The Softening & Breaking of Your Ankle’s Cartilage - What You Need to Know


The world of sports has been a cornerstone of the entertainment industry since it was introduced by the ancient Greeks nearly 3000 years ago. It has borne names like Michael Jordan, Wayne Gretsky and countless others, each with their own story and list of accomplishments. However, these legends aren’t without their scars, as sports result in millions of injuries every year. Twenty percent of sports injuries are sprained ankles, which, if not treated properly, can result in much more severe conditions. One such condition is talar dome lesions, which refers to damage that is done to your ankle’s cartilage. We’ll be taking a closer look at this condition, what causes it, and what you can do if it is affecting you.


What Is a Talar Dome Lesion?

If you take a look at your ankle joint, which is located at the bottom of your shin (tibia)

you’ll see the top of the talus bone, which is dome-shaped. Within this dome, there is cartilage which allows your ankle to move smoothly. This is what gives you the range-of-motion and flexibility you are used to. When this cartilage becomes damaged, you get a talar dome lesion. If the cartilage does not heal properly following an injury to the ankle joint, it will soften up and break off causing ankle pain. If you suspect that you have a talar dome lesion, it is important to book an appointment with us, your local podiatrist located in Ogden and Farmington to get an assessment done of your ankle.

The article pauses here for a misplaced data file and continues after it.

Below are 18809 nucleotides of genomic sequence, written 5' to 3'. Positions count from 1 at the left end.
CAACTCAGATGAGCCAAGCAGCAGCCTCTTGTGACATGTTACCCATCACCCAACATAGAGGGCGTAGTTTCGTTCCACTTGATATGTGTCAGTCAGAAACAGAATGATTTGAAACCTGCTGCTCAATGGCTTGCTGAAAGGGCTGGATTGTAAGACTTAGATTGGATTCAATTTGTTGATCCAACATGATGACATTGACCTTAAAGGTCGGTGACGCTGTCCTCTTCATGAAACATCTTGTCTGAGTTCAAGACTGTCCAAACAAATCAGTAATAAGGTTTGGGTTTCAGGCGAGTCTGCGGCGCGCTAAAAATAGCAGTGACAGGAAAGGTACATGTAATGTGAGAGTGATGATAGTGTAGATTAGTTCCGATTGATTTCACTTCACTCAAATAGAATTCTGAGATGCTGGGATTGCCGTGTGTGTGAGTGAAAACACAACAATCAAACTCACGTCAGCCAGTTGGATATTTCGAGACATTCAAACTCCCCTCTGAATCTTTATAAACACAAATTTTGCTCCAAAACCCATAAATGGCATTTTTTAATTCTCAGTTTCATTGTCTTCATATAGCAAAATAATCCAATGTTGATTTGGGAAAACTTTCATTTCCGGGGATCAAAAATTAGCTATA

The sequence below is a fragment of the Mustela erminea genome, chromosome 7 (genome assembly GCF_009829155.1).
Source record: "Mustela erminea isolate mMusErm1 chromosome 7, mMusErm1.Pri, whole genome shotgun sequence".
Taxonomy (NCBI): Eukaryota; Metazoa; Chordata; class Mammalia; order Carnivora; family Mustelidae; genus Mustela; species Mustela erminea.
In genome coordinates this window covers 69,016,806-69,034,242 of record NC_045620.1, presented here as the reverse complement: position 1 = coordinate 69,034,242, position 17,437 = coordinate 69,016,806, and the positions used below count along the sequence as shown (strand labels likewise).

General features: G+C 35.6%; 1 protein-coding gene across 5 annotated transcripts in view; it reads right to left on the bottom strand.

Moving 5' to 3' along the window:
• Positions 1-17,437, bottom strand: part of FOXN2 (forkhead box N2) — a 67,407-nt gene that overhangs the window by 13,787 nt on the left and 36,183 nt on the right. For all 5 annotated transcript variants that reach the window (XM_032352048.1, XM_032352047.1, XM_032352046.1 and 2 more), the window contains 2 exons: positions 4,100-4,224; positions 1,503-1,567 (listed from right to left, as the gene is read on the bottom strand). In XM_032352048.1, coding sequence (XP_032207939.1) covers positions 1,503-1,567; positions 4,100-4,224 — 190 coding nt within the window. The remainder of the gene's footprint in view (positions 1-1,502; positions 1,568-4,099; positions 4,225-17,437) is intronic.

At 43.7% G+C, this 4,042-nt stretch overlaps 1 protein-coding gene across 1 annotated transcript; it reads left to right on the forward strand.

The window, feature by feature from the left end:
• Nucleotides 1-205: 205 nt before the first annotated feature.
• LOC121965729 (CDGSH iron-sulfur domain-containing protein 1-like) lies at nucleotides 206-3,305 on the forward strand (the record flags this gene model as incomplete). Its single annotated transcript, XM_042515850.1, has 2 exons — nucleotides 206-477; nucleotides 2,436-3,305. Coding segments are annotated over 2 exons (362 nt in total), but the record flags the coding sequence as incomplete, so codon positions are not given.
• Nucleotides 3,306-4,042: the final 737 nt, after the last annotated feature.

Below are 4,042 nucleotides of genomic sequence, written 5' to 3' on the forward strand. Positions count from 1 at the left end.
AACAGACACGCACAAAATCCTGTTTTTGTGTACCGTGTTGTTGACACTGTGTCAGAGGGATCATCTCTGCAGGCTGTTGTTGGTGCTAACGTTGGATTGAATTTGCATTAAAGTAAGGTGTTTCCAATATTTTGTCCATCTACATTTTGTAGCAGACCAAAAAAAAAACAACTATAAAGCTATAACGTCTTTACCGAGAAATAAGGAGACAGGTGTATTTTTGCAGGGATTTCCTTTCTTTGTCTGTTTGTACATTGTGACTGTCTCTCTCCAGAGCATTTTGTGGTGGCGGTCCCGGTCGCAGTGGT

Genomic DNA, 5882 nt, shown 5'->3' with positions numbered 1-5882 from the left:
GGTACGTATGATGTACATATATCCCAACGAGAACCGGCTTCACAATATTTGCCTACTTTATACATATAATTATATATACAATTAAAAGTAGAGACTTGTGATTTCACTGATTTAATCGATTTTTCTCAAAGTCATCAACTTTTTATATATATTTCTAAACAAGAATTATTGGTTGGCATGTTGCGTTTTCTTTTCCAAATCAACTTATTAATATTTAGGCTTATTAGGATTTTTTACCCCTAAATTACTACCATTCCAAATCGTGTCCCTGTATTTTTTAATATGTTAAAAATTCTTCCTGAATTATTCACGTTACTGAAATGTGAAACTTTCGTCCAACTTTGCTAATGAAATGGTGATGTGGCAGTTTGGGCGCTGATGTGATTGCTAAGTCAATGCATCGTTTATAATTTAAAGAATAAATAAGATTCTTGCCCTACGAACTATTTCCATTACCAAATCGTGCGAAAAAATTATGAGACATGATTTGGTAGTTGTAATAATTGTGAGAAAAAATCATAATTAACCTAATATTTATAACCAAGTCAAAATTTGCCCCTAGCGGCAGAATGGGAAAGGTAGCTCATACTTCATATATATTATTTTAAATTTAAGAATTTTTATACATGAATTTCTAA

What Causes Talar Dome Lesions & What Are The Symptoms?


The most common cause of talar dome lesions occur in patients who experience a traumatic injury to the ankle. This could be an ankle sprain from weight bearing forces, a traumatic landing with an ankle twist, or trauma from an automobile accident. It can also occur in individuals who wear inappropriate footwear or have poor foot biomechanics that put them at risk.

It is unlikely that you will experience any symptoms right away, as talar dome lesions can take months to years to develop. If and when you do suspect that you have a talar dome lesion, look out for the following symptoms.


  • Pain that develops deep in the ankle that does not go away.

  • Pain that gets worse when bearing weight on the foot and goes away with rest.

  • An ankle that gives out or locks when you are doing regular activities.

  • An ankle that catches or clicks when walking.